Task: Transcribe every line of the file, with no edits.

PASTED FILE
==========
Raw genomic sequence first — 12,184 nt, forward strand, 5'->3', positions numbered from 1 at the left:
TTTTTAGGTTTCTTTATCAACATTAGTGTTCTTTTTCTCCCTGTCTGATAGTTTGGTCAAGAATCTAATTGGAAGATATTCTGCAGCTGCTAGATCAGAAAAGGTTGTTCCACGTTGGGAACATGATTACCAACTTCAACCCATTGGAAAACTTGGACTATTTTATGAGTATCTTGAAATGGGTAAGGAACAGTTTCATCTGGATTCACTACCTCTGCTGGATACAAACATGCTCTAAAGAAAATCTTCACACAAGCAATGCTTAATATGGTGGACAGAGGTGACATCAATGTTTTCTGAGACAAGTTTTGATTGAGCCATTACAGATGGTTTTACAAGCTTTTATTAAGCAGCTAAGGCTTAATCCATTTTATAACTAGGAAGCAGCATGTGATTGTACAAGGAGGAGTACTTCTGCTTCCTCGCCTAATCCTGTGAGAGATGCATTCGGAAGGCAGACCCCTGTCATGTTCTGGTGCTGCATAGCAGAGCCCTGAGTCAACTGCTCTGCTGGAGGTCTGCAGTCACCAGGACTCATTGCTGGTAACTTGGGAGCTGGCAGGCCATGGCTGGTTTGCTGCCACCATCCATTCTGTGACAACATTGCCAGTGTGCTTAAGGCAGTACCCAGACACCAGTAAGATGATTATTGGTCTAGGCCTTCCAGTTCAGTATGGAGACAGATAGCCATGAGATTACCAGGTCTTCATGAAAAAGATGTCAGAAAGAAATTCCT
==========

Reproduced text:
Raw genomic sequence first — 12,184 nt, forward strand, 5'->3', positions numbered from 1 at the left:
TTTTTAGGTTTCTTTATCAACATTAGTGTTCTTTTTCTCCCTGTCTGATAGTTTGGTCAAGAATCTAATTGGAAGATATTCTGCAGCTGCTAGATCAGAAAAGGTTGTTCCACGTTGGGAACATGATTACCAACTTCAACCCATTGGAAAACTTGGACTATTTTATGAGTATCTTGAAATGGGTAAGGAACAGTTTCATCTGGATTCACTACCTCTGCTGGATACAAACATGCTCTAAAGAAAATCTTCACACAAGCAATGCTTAATATGGTGGACAGAGGTGACATCAATGTTTTCTGAGACAAGTTTTGATTGAGCCATTACAGATGGTTTTACAAGCTTTTATTAAGCAGCTAAGGCTTAATCCATTTTATAACTAGGAAGCAGCATGTGATTGTACAAGGAGGAGTACTTCTGCTTCCTCGCCTAATCCTGTGAGAGATGCATTCGGAAGGCAGACCCCTGTCATGTTCTGGTGCTGCATAGCAGAGCCCTGAGTCAACTGCTCTGCTGGAGGTCTGCAGTCACCAGGACTCATTGCTGGTAACTTGGGAGCTGGCAGGCCATGGCTGGTTTGCTGCCACCATCCATTCTGTGACAACATTGCCAGTGTGCTTAAGGCAGTACCCAGACACCAGTAAGATGATTATTGGTCTAGGCCTTCCAGTTCAGTATGGAGACAGATAGCCATGAGATTACCAGGTCTTCATGAAAAAGATGTCAGAAAGAAATTCCT